The United States Department of Agriculture (USDA) says it will issue new rules on labeling so that “domestic farmers and ranchers do not have to compete with foreign companies that mislead consumers”.
The top-to-bottom review of the “Product of USA” meat labeling term announced on July 1 is part of USDA’s effort to level the playing field for independent family farmers and ranchers.
The USDA “Product of USA” meat labeling announcement came on the same day that the Federal Trade Commission (FTC) finalized a new rule to deter rampant “Made in USA” fraud.
FTC to Crack Down on False “Made in USA” Claims
Under a new FTC rule, marketers making unqualified “Made in USA” claims on labels should be able to prove that their products are “all or virtually all” made in the United States.
The new rule codifies a broader range of remedies by the FTC, including the ability to seek redress, damages, penalties, and other relief from those who lie about a “Made in USA” label.
It will enable the Commission for the first time to seek civil penalties of up to $43,280 per violation of the rule.
“The final rule provides substantial benefits to the public by protecting businesses from losing sales to dishonest competitors and protecting purchasers seeking to purchase American-made goods,” said Commissioner Rohit Chopra
The rule does not impose any new requirements on businesses. Instead, it codifies the FTC’s longstanding enforcement policy statement regarding U.S.-origin claims. By codifying this guidance into a formal rule, the Commission can increase deterrence of “Made in USA” fraud and seek restitution for victims.
Over the course of the rulemaking, the FTC heard from hundreds of ranchers and shrimpers concerned about Made in the USA labels that mislead consumers.
USDA to Promote Transparency in Product of USA Labeling
Following the FTC vote to strengthen its enforcement of the Made in USDA standard, the USDA said it would work to promote transparency in Product of the USA labeling.
“USDA will complement the FTC’s efforts with our own initiative on labeling for products regulated by FSIS, an area of consumer labeling where USDA has a long tradition of protecting consumers from false and misleading labels,” said Agriculture Secretary Tom Vilsack. “American consumers depend upon accurate, transparent labels to obtain important information about the food they consume. American farmers and ranchers depend upon those same labels to convey information about their products that consumers value and demand.”
The USDA has taken note that the current “Product of USA” label on meat products needs to be changed.
“USDA announced last year our intention to conduct our own rulemaking to address the concern that the voluntary “Product of USA” label may confuse consumers about the origin of FSIS regulated products,” Vilsack said.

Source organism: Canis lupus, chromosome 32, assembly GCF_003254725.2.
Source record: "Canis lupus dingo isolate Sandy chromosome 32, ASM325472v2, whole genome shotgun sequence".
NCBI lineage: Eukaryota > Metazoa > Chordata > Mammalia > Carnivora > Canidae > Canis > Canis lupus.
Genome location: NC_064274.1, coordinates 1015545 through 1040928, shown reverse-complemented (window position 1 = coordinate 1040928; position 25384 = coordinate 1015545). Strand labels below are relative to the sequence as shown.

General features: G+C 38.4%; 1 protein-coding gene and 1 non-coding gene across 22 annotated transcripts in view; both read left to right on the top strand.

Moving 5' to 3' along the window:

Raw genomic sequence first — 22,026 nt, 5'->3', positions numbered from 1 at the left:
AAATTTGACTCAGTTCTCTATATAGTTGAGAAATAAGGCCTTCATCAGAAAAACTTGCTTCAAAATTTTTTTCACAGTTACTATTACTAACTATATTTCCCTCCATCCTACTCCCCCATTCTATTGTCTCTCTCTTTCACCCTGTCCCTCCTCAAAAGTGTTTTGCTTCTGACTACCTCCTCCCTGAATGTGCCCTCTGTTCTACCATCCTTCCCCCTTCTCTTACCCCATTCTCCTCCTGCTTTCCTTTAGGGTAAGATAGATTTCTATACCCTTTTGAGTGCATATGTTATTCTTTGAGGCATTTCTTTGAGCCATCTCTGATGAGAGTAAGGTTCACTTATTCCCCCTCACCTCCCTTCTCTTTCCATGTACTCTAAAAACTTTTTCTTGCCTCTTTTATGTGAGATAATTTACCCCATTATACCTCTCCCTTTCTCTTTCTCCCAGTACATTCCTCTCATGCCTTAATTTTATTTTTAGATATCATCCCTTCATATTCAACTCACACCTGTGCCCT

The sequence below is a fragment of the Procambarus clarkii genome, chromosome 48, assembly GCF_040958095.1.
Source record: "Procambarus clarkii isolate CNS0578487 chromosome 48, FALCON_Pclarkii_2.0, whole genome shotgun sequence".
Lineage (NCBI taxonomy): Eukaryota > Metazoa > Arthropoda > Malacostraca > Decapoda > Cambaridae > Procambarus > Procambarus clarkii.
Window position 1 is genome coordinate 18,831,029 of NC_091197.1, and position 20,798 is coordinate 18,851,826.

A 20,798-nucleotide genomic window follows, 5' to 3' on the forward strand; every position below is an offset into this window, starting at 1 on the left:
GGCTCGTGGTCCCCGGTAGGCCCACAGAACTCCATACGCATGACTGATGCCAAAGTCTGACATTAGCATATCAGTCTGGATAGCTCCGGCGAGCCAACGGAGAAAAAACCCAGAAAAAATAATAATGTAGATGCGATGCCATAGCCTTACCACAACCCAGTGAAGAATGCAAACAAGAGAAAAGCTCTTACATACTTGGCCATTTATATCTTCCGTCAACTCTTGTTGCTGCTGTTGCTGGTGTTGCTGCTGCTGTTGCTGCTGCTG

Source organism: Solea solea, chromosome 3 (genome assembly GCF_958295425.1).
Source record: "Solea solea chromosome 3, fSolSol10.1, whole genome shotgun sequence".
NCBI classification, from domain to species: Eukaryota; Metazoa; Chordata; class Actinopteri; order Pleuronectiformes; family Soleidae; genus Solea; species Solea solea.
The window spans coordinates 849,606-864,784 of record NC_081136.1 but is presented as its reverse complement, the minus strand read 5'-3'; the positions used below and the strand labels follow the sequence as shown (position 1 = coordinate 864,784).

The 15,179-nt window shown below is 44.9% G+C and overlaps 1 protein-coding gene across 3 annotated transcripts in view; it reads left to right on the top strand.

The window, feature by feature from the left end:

USDA is initiating a top-to-bottom review of the “Product of USA” label that will, among other things, help determine what that label means to consumers.
Vilsack said: “Throughout the rulemaking process, we will be asking questions, collecting data, and requesting comments. And we will be considering all ideas suggested by the whole range of stakeholders, including our trading partners with whom we will engage to ensure that this labeling initiative is implemented in a way that fulfills our commitment to working cooperatively with our trade partners and meeting our international trade obligations.”
USDA Announces $500 Million to Increase Competition
To increase competition and build a better food system the USDA announced on July 9:
- It intends to invest $500 million in American Rescue Plan funds to expand meat and poultry processing capacity so that farmers, ranchers, and consumers have more choices in the marketplace.
- It intends to invest $150 million for existing small and very small processing facilities to help them weather COVID, compete in the marketplace and get the support they need to reach more customers.
- USDA is also holding meatpackers accountable by revitalizing the Packers and Stockyards Act, issuing new rules on “Product of USA” labels, and developing plans to expand farmers’ access to new markets.
“The COVID-19 pandemic led to massive disruption for growers, food workers, and consumers alike. It exposed a food system that was rigid, consolidated, and fragile. Meanwhile, those growing, processing and preparing our food are earning less each year in a system that rewards size over all else,” said Vilsack. “To shift the balance of power back to the people, USDA will invest in building more, better, and fairer markets for producers and consumers alike. The investments USDA will make in expanding meat and poultry capacity, along with restoration of the Packers and Stockyards Act, will begin to level the playing field for farmers and ranchers.”
Building a Better Food System
The USDA also recently announced plans to invest more than $4 billion to strengthen critical supply chains through USDA’s Build Back Better initiative to strengthen and transform the food system, using funding from the American Rescue Plan and the Consolidated Appropriations Act.
The $500 July 9 announcement was the first step in this $4 billion initiative.
Through USDA’s Build Back Better initiative, USDA will help to ensure the food system of the future is fair, competitive, distributed, and resilient; supports health with access to healthy, affordable food; ensures growers and workers receive a greater share of the food dollar; and advances equity as well as climate resilience and mitigation.
“While USDA’s Build Back Better initiative addresses near- and long-term issues, recent events have exposed the immediate need for action. USDA’s actions to promote competition and the intention to invest in additional small- and medium-sized meat processing capacity will spur economic opportunity while strengthening resilience and certainty for producers and consumers alike,” the USDA said.